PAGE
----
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OPINION: In sacking Chris Silverwood the ECB have given themselves an unwanted reliance on the Hundred’s finances, at what long term cost?

You wouldn’t have to sit in a laboratory wearing a long white coat, goggles, illegible scribbles on a flipped whiteboard and have a masterfully scientific mind to deduce that English cricket is a mess.

You could point to the recent white ball success and say only half of English cricket is in inexcusable disarray. That alone contributes to the overall patchwork fruitcake of an organisation that exists at the head of the nation’s cricket board.

ECB chairman Tom Harrison currently looks like a lucky man. He embodies the shameless energy of a man sweeping changes, saving his own skin whilst Chris Silverwood and Ashley Giles find themselves jobless.

Joe Root in this story mirrors Mufasa hanging off the ledge in ‘The Lion King’ and we all know how that one ends. If you’re an England fan unaware, stop watching, there’s no youngster that ‘Just can’t wait to be King’ in this England setup.

The supposed business experts in charge have gone to the well and invested heavily in the short-form money driver, white ball cricket. It’s left the Test setup in a worse position than ever and as international cricket universally struggles for money it’ll be the one-day pot of gold that funds the new head coach.

The wider grudge-stained storm cloud around the ECB isn’t just the tarnished events of the past 18-months. The inevitable bodies that lost their jobs have played a small part in a larger malaise within a seemingly never-ending existential issue within the sport.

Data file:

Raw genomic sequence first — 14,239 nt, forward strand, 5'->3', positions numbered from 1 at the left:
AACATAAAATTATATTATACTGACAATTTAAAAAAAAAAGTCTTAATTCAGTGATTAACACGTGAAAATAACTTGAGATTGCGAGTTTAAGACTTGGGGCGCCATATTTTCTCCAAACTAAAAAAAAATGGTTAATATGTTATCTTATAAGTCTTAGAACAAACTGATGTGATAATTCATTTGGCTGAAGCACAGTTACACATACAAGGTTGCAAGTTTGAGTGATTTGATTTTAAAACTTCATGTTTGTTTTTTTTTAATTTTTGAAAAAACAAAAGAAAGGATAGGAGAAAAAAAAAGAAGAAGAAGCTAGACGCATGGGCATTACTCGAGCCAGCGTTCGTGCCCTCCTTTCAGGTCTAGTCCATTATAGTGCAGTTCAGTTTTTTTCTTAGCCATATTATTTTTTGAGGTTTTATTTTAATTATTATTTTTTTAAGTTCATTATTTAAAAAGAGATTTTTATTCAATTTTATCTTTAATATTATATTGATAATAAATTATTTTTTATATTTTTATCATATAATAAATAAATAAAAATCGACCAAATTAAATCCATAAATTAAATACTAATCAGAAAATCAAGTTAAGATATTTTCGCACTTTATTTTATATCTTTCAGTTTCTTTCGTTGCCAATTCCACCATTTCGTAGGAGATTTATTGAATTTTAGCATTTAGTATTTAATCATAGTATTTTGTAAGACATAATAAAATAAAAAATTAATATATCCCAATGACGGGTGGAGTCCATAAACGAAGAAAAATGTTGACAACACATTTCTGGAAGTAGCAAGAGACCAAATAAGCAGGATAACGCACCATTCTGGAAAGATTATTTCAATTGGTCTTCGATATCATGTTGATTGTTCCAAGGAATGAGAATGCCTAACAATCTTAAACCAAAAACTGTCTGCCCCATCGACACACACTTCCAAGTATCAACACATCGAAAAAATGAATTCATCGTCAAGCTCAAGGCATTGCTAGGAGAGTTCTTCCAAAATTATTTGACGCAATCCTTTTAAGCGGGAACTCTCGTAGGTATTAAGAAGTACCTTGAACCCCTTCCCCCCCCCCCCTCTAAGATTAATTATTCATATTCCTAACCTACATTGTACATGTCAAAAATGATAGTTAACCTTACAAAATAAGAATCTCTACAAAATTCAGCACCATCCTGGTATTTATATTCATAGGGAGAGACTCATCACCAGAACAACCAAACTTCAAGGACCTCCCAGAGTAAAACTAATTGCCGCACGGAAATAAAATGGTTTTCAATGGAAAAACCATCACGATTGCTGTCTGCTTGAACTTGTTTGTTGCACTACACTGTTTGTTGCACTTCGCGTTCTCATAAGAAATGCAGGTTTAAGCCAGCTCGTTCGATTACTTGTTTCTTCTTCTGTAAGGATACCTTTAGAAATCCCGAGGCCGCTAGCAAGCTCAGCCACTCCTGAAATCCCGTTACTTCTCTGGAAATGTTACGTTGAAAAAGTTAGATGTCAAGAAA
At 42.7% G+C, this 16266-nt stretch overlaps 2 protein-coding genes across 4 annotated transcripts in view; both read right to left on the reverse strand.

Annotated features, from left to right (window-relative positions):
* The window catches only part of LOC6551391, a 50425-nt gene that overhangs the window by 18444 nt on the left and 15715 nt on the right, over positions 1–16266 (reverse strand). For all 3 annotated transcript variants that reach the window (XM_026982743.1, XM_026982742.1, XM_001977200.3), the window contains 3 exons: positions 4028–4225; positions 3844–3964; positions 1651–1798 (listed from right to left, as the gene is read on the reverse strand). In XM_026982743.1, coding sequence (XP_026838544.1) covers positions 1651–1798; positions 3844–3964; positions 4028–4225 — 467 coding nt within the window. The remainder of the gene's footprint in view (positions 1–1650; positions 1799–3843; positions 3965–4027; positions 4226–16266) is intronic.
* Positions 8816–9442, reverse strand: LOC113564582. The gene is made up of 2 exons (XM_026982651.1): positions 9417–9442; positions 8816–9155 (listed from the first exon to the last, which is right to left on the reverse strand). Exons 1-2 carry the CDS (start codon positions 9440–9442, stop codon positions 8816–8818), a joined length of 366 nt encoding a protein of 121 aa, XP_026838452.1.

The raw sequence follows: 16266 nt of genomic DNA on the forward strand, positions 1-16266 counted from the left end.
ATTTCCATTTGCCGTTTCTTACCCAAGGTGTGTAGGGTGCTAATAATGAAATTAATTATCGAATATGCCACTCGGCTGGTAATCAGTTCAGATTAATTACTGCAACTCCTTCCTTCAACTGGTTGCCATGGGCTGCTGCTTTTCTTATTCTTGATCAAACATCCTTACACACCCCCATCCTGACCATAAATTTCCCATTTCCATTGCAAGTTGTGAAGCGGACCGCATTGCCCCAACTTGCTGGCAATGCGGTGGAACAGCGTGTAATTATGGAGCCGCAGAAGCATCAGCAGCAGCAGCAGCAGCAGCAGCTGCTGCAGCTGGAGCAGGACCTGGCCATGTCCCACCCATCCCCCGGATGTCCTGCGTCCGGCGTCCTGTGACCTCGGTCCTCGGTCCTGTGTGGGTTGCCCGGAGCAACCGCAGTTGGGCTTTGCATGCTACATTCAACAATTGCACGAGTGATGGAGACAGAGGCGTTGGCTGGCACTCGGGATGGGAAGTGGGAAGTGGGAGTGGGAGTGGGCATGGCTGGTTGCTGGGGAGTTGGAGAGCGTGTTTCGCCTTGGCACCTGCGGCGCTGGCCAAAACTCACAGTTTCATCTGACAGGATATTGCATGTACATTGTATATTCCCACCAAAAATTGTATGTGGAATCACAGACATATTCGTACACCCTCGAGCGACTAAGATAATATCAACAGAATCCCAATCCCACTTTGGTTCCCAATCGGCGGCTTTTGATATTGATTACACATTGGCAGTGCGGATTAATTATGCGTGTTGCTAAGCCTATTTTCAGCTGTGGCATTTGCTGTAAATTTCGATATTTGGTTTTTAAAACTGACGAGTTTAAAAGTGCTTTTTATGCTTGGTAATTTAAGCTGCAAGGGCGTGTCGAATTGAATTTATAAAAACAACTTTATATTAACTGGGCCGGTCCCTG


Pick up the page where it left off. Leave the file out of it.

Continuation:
The irony comes when the huge financial boost of The Hundred is used to help fund a blank cheque approach for the next red ball head coach. In what will surely be a specialised role as part of a fundamental reset of English cricket involving a humiliating return to split-coaches, England are in a paradoxical hole.

Where it went wrong for Chris Silverwood as England head coach

In creating an even shorter short-form game, the ECB has generated a profitable new face of English cricket but has left the unrecognisable remnants of a Test team that was top of the world less than a decade ago in its wake.

There are monetary positives to come from the Hundred, its impact on women’s cricket is unprecedented. But as England search for a new pair of fresh-faced overseas coaches, it’s the money raised from The Hundred that will have to fund the inevitable money splash in this expedition of self-reflecting trepidation for those at the ECB.

Elsewhere, one of the world’s fastest growing T20 tournaments is the Bangladesh Premier League involving the Chattogram Challengers. Their data analyst James Tomson, a graduate from the University of Gloucestershire, expressed the paramount necessity of splitting coaches and why England need the best in class.

“Split coaching is going to be important because people specialise in certain areas,” explained Tomson, “the fundamentals of batting remain the same but the pressures of skill execution and game awareness changes completely and coaches specialise in those subtle areas.”

Chattogram Challengers Data Analyst James Tomson explains the role of split coaching

That means the ECB will have to find a way to best use the money they don’t pocket. English Test cricket needs an answer and if it looks anything like Ricky Ponting, Gary Kirsten, or Mahela Jayawardene then it won’t be cheap.

That won’t bother Harrison and his friends though, because it’s the successful white ball system that’s funding it.

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